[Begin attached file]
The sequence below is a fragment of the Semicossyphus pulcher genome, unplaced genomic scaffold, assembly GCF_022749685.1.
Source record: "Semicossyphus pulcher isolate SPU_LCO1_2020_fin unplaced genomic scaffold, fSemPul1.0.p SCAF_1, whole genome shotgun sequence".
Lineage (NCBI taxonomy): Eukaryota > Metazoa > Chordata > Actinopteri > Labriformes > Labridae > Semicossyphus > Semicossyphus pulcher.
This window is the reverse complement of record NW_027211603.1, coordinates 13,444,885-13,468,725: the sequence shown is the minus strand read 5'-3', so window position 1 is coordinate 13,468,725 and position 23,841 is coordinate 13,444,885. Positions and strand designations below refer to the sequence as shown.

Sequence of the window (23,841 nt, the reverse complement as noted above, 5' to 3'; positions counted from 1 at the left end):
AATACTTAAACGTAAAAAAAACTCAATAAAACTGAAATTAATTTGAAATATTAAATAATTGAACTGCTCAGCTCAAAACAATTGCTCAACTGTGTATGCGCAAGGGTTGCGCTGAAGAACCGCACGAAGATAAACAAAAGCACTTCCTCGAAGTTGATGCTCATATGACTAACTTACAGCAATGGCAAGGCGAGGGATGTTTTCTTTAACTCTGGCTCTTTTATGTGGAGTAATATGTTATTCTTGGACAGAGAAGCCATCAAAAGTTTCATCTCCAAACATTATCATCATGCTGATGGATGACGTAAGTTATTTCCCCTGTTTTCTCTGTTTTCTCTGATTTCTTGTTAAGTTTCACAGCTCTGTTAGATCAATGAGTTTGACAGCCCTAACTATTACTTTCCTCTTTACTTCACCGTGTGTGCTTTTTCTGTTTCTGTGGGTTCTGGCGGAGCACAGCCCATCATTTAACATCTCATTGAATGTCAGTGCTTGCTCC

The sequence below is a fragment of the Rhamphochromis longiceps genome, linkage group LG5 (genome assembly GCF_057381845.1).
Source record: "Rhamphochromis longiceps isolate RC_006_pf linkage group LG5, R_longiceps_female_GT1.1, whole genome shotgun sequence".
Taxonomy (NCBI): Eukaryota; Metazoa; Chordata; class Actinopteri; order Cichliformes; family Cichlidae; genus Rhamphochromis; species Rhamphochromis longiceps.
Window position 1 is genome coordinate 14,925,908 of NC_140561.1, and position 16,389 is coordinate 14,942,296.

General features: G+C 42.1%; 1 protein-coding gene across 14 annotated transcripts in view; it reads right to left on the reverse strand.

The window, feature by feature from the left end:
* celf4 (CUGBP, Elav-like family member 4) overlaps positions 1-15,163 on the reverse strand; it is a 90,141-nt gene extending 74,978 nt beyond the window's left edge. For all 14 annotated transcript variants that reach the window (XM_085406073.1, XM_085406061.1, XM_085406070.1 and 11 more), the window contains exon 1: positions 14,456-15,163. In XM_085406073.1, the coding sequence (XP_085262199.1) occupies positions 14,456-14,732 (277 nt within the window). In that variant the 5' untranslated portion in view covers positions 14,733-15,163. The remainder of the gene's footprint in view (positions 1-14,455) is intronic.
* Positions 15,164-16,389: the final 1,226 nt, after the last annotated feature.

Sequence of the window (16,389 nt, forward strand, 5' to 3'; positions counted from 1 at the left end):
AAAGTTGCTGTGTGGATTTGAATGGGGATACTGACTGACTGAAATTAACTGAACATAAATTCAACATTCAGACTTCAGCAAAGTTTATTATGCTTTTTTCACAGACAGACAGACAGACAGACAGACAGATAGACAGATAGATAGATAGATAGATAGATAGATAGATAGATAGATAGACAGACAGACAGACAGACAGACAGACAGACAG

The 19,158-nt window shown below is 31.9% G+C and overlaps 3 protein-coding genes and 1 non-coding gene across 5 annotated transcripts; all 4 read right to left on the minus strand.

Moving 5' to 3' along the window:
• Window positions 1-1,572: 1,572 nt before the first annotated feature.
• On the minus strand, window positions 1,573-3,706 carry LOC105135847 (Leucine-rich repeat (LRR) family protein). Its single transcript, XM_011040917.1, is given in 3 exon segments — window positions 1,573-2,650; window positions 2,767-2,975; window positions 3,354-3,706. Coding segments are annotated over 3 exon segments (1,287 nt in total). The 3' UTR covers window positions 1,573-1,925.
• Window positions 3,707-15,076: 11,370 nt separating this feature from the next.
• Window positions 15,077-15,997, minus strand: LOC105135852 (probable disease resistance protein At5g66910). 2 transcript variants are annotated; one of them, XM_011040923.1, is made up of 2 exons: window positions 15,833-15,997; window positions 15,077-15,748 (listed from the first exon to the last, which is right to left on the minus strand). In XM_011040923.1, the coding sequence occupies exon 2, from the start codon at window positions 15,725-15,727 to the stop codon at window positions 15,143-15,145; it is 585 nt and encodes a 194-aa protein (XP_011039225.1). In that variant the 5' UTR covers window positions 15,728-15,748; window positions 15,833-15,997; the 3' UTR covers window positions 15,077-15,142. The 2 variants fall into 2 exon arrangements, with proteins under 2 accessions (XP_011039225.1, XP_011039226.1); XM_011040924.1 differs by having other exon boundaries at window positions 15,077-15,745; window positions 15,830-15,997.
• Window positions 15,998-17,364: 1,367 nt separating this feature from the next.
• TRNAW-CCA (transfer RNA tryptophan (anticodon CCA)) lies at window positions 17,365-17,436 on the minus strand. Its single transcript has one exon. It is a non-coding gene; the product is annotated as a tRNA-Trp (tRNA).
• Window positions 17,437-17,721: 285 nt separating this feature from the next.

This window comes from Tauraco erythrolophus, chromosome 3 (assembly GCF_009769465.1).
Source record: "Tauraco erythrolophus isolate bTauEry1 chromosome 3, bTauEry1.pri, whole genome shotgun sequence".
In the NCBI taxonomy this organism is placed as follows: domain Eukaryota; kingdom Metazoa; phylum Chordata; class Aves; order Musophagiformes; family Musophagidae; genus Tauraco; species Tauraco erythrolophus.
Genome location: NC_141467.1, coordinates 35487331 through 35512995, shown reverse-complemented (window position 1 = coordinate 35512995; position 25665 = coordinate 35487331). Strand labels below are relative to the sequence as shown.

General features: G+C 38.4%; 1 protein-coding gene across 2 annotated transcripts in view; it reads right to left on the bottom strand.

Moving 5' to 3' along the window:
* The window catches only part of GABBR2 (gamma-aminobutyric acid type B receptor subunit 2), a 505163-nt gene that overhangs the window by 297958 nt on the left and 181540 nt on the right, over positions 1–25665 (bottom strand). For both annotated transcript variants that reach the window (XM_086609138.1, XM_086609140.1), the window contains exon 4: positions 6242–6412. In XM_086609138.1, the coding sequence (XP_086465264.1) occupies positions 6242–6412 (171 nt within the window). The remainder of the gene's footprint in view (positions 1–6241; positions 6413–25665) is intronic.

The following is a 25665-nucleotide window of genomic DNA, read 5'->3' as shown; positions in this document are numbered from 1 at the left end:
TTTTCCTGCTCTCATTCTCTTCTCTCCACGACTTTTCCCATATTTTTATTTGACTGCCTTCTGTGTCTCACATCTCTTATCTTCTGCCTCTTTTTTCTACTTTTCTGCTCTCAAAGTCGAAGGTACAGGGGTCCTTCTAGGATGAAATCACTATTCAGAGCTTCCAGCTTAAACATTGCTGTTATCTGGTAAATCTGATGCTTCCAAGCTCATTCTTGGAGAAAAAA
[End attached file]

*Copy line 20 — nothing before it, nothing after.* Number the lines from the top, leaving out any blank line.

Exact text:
• On the minus strand, window positions 1,573-3,706 carry LOC105135847 (Leucine-rich repeat (LRR) family protein). Its single transcript, XM_011040917.1, is given in 3 exon segments — window positions 1,573-2,650; window positions 2,767-2,975; window positions 3,354-3,706. Coding segments are annotated over 3 exon segments (1,287 nt in total). The 3' UTR covers window positions 1,573-1,925.